“It’s all worth it if I can change someone who is facing a problem,” she said. “If I can make them smile.”

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Vietnam’s Workers Hesitate to Return After Covid Outbreak

Thu Trang traveled to Ho Chi Minh City, Vietnam, in 2019, ecstatic to get a job at a factory. She worked eight-hour shifts and was guaranteed overtime pay, and the wages were nearly triple what she had made as a farmer back home.

But during a Covid-19 outbreak this summer, the factory where she worked making Adidas, Converse and New Balance shoes virtually shut down. She and her co-workers were forced to live in a cramped apartment for nearly three months, subsisting on a diet of rice and soy sauce. In October, when restrictions loosened as global supply chain issues surged, Thu Trang decided she would pack up and return to her home province, Tra Vinh.

Her manager promised her higher wages, but she didn’t bother to find out how much.

“Even if the company doubles or triples our wages, I insist on moving back home,” said Thu Trang, who asked to be identified only by her first name because she feared retribution from her company and the government. “Ho Chi Minh City was once a destination where we sought our future, but this is no longer a safe place.”

Just last year, Vietnam’s coronavirus controls were lauded by health officials around the world. The country was so successful that it achieved the highest economic growth in Asia last year, at 2.9 percent. That outlook has dimmed: Workers have fled their factories, managers are struggling to get them back, and economists are forecasting that a full recovery in output won’t come until next year.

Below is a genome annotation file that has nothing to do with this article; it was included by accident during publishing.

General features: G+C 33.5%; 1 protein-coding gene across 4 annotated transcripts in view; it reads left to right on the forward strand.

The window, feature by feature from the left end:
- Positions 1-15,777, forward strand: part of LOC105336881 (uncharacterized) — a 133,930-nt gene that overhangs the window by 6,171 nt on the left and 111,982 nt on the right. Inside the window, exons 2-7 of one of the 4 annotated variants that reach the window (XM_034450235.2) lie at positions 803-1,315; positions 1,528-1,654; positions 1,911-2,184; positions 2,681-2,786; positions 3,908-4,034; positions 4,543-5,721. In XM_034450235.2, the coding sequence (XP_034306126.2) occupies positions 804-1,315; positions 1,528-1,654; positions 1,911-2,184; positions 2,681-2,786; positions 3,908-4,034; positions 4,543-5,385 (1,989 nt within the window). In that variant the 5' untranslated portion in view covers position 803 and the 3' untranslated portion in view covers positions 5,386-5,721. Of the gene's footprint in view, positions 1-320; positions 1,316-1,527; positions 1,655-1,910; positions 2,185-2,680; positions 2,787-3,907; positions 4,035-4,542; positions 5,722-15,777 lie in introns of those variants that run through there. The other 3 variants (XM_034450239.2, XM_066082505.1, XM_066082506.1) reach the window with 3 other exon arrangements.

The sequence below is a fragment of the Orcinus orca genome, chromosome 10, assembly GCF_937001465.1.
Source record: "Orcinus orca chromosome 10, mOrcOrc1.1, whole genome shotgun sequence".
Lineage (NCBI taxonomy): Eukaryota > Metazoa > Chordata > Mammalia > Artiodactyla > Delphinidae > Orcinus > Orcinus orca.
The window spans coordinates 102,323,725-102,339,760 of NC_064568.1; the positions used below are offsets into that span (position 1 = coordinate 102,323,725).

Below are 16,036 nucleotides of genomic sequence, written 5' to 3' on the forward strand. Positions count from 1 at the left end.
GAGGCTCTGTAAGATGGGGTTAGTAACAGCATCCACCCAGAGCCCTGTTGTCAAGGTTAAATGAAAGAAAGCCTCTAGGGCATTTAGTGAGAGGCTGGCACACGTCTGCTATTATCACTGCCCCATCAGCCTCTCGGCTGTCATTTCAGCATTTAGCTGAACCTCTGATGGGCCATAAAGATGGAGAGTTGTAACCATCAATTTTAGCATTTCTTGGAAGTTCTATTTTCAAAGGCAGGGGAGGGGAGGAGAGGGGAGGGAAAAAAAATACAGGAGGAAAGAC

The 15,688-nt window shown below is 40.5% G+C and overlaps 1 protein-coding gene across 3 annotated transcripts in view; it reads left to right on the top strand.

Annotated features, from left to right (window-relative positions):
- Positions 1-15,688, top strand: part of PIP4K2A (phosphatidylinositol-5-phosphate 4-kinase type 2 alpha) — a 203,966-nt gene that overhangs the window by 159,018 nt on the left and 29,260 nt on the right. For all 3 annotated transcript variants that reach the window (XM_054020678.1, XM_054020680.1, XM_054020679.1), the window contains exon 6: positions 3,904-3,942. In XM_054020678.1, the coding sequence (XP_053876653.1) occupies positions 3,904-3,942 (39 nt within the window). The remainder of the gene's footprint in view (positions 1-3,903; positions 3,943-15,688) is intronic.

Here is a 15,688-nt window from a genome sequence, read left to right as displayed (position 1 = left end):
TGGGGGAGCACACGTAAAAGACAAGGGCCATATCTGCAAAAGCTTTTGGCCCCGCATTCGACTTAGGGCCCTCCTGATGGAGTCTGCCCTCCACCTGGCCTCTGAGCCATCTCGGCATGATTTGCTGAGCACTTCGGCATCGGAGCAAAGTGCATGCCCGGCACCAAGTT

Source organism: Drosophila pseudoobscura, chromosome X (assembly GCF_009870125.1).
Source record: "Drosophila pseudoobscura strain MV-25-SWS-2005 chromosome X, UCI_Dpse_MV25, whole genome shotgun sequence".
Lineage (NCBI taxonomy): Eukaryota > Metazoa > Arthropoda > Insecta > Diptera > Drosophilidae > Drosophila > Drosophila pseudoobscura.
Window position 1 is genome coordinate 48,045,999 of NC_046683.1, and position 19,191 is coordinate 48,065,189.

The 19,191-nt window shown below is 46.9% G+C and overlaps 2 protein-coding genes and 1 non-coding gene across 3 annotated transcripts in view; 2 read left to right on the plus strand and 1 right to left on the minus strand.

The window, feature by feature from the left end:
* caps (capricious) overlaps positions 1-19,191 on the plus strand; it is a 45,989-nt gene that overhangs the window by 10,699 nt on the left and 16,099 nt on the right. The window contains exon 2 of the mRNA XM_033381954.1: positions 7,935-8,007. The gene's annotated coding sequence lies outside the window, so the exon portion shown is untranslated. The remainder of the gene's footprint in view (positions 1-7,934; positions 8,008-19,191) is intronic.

monthslong factory shutdowns in the Southeast Asian country. It could mean a longer wait for Nike sneakers, Lululemon yoga pants and Under Armour tank tops before the holidays. Several American retailers have already switched to suppliers in China to ease the crunch.

Patagonia and other brands.

Ms. Doan said that when the government imposed coronavirus restrictions, she went days without food and received only about $130 for August and September from local authorities. The subsidy was not enough for her to pay rent. She said she was waiting for the company to approve her resignation.

“My trust in the authorities has vanished,” she said. “They failed to control the pandemic effectively, causing many to die from infection and to live in hunger.”

the deliveries of gifts during the Christmas season.